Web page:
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Boeing: The Story Behind the Company's Financial Trouble

August 18, 2019 00:00 AM UTC
- Updated September 02, 2020 11:31 AM UTC

A timeline of how the 737 crashes impacted Boeing in more ways than one.

Transcript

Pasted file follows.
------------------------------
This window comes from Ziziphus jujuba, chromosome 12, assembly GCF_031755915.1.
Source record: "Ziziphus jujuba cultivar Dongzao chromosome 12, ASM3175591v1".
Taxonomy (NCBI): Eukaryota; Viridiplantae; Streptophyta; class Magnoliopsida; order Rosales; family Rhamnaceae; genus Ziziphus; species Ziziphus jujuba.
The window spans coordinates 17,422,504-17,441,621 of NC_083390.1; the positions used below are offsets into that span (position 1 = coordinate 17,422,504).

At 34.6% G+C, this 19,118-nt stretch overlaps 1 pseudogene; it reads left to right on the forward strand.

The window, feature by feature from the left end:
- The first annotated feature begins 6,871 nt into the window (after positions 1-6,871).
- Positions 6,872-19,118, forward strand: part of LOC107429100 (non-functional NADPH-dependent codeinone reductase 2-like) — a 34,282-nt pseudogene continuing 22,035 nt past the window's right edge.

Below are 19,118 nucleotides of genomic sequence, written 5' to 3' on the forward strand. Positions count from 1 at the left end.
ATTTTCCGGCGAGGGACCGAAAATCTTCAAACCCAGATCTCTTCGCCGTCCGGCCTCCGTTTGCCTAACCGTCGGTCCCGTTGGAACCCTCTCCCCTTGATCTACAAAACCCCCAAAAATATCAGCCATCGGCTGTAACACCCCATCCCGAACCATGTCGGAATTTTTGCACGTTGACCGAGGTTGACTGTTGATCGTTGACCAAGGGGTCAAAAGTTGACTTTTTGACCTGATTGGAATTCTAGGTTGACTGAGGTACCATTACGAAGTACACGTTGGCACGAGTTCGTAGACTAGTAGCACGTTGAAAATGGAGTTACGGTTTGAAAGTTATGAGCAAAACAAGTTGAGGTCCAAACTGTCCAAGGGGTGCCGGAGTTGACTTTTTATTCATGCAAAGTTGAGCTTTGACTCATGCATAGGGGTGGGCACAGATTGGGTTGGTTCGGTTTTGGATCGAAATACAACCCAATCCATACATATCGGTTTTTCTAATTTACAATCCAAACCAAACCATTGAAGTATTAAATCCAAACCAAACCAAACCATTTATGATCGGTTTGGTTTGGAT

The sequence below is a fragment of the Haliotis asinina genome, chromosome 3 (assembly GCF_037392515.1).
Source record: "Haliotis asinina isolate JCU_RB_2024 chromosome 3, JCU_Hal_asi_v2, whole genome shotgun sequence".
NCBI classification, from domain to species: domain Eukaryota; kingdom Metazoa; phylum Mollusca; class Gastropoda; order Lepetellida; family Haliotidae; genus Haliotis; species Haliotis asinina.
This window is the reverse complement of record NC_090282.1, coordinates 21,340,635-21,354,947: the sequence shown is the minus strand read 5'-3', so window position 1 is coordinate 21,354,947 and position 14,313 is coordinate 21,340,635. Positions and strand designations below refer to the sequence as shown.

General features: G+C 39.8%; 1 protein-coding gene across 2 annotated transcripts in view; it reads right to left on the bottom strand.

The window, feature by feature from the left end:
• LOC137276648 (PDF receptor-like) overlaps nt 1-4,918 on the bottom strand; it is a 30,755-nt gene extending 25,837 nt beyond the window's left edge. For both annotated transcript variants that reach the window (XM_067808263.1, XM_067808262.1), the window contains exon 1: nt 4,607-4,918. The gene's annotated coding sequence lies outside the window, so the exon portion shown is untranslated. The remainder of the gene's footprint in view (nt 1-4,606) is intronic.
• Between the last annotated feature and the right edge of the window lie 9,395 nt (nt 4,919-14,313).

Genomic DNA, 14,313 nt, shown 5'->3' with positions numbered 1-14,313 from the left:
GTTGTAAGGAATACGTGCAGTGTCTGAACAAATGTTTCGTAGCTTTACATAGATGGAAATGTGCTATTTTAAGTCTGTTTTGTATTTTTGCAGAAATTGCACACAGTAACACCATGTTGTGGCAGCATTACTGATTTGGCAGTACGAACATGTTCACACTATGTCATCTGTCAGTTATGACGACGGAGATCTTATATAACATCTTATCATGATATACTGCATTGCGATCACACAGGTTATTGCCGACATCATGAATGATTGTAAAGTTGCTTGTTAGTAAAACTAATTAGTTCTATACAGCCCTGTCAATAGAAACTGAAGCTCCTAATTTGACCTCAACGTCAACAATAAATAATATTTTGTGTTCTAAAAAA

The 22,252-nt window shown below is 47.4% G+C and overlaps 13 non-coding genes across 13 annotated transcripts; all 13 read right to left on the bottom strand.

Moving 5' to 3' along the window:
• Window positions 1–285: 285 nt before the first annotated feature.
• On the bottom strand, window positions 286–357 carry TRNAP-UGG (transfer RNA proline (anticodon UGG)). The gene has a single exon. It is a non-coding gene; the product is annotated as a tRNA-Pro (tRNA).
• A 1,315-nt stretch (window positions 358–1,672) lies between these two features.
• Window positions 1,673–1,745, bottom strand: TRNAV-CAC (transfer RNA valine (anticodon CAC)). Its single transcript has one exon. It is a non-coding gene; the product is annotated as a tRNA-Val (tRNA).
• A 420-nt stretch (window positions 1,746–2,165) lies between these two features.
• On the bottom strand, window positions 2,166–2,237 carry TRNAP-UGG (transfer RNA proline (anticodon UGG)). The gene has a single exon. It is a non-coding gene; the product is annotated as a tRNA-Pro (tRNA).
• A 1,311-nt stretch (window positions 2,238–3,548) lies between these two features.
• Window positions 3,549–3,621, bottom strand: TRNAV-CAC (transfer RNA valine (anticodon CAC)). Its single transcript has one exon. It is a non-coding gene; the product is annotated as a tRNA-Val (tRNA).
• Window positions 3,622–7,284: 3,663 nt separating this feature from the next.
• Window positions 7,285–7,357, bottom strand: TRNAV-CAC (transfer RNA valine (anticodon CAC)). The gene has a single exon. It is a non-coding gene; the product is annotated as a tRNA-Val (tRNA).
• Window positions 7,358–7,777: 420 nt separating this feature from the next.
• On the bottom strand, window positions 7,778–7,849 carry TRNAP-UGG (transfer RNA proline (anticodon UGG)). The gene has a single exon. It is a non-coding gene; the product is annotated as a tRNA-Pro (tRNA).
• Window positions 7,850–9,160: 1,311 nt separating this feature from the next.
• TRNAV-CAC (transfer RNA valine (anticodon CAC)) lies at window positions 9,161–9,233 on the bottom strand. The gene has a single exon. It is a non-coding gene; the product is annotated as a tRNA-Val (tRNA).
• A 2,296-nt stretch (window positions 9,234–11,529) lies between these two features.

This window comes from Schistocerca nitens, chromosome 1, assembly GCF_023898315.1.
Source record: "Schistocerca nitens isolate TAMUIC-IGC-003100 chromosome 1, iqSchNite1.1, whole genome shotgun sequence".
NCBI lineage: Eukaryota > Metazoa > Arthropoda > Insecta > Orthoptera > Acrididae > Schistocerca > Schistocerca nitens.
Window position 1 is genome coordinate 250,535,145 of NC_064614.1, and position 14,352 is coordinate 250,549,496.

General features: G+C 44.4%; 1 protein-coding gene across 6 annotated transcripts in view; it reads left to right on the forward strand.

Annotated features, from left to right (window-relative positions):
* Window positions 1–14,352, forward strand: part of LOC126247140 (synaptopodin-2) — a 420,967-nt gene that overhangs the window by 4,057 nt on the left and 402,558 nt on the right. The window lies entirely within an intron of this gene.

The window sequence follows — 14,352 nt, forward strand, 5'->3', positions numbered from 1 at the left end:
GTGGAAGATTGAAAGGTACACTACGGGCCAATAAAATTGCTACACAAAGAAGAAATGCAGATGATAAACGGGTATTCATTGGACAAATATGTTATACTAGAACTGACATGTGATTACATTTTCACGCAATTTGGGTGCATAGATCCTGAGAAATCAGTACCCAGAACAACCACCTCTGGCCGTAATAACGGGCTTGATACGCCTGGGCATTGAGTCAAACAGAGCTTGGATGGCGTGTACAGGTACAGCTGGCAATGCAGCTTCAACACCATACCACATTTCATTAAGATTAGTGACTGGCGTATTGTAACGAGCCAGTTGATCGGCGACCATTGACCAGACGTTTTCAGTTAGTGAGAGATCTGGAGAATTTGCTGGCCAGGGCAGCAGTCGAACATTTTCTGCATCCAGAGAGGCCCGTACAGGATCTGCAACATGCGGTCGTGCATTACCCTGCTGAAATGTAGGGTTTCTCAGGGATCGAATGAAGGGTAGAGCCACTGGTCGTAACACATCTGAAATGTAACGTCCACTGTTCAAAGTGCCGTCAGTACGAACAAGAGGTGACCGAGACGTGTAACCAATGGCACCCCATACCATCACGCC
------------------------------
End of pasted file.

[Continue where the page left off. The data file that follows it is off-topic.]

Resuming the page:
Boeing. Authorities say a Lion Air passenger plane carrying 189 people has crashed into the sea. Breaking news-- an Ethiopian Airlines flight has crashed shortly after takeoff from Addis Ababa, killing all 157 passengers and crew thought to be on board. The world's largest aircraft manufacturer rocked the airline industry and instilled fear in players all over the world after two fatal crashes in five months. Up until these accidents, the 737 Max was the fastest-selling airplane in Boeing history. From the time it was announced in 2011, Boeing secured more than 4,700 orders for the plane from more than 100 customers. The Max fleet flew the skies for over two years before being grounded worldwide in March 2019. We're going to be issuing an emergency order of prohibition to ground all flights of the 737 Max 8 and the 737 Max 9. Now, Boeing is facing escalating bills, numerous legal threats, and a crisis of public confidence. Boeing operates four divisions-- Boeing Commercial Airplanes, Boeing Defense, Space, and Security, Boeing Global Services, and Boeing Capital Corporation. About 60% of Boeing's sales come from its commercial plane segment. So it's no surprise that the 737 crashes are hurting Boeing's bottom line. In Q2, Boeing suffered its biggest quarterly loss in the company's history. Boeing also saw a big dip in revenue in Q2 compared to last year, but classified $5 billion of that as a one-time charge related to compensating airlines affected by the worldwide grounding. Separately, Boeing has set aside over $100 million for victims' families and communities impacted. In another sign of financial trouble, Boeing delivered 104 fewer airplanes to customers in Q2. That leads to another major concern for the company-- competition. Airbus is Boeing's biggest rival. In Q2, Airbus managed to deliver more commercial planes than Boeing for the first time in eight years. So what happens to Boeing's finances from here? Boeing paints a relatively rosy picture. It says a partnership with Embraer, the world's third-largest producer of aircrafts, will help it battle Airbus. It points out that the world will need over 44,000 new planes, worth $6.8 trillion, between 2019 and 2038. And it expects to continue its reign as the world's top plane producer. But much depends on how quickly the 737 Max returns to the sky. The longer those planes sit on the ground, the more they cost Boeing. Even when the FAA clears the plane to fly again, there's no guarantee passengers will want to be aboard. Aviation experts say passengers are now afraid to fly on Boeing's 737 Max jets. 53% of American adults who were polled said they wouldn't want to get on one of these planes even when regulators say that it's safe. CEO Dennis Muilenburg says this is a defining moment for Boeing, and it truly is.